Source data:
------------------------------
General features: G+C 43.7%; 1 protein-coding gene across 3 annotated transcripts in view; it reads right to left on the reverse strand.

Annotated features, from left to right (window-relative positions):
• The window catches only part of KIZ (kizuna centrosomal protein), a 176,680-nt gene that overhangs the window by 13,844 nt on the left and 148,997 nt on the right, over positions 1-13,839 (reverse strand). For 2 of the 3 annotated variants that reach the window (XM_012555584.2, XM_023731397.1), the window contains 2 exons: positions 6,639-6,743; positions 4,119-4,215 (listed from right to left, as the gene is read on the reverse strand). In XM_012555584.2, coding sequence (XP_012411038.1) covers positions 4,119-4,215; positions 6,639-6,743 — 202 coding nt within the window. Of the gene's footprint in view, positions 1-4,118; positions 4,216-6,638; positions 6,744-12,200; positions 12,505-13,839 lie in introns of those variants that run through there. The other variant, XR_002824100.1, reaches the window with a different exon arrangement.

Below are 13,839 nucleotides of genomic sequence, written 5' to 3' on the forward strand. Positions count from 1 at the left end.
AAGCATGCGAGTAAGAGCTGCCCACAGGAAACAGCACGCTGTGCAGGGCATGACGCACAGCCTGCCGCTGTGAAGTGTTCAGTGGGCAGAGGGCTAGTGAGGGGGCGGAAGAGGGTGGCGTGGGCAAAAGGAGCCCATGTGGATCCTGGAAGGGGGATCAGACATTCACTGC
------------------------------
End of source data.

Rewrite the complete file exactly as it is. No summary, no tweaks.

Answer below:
General features: G+C 43.7%; 1 protein-coding gene across 3 annotated transcripts in view; it reads right to left on the reverse strand.

Annotated features, from left to right (window-relative positions):
• The window catches only part of KIZ (kizuna centrosomal protein), a 176,680-nt gene that overhangs the window by 13,844 nt on the left and 148,997 nt on the right, over positions 1-13,839 (reverse strand). For 2 of the 3 annotated variants that reach the window (XM_012555584.2, XM_023731397.1), the window contains 2 exons: positions 6,639-6,743; positions 4,119-4,215 (listed from right to left, as the gene is read on the reverse strand). In XM_012555584.2, coding sequence (XP_012411038.1) covers positions 4,119-4,215; positions 6,639-6,743 — 202 coding nt within the window. Of the gene's footprint in view, positions 1-4,118; positions 4,216-6,638; positions 6,744-12,200; positions 12,505-13,839 lie in introns of those variants that run through there. The other variant, XR_002824100.1, reaches the window with a different exon arrangement.

Below are 13,839 nucleotides of genomic sequence, written 5' to 3' on the forward strand. Positions count from 1 at the left end.
AAGCATGCGAGTAAGAGCTGCCCACAGGAAACAGCACGCTGTGCAGGGCATGACGCACAGCCTGCCGCTGTGAAGTGTTCAGTGGGCAGAGGGCTAGTGAGGGGGCGGAAGAGGGTGGCGTGGGCAAAAGGAGCCCATGTGGATCCTGGAAGGGGGATCAGACATTCACTGC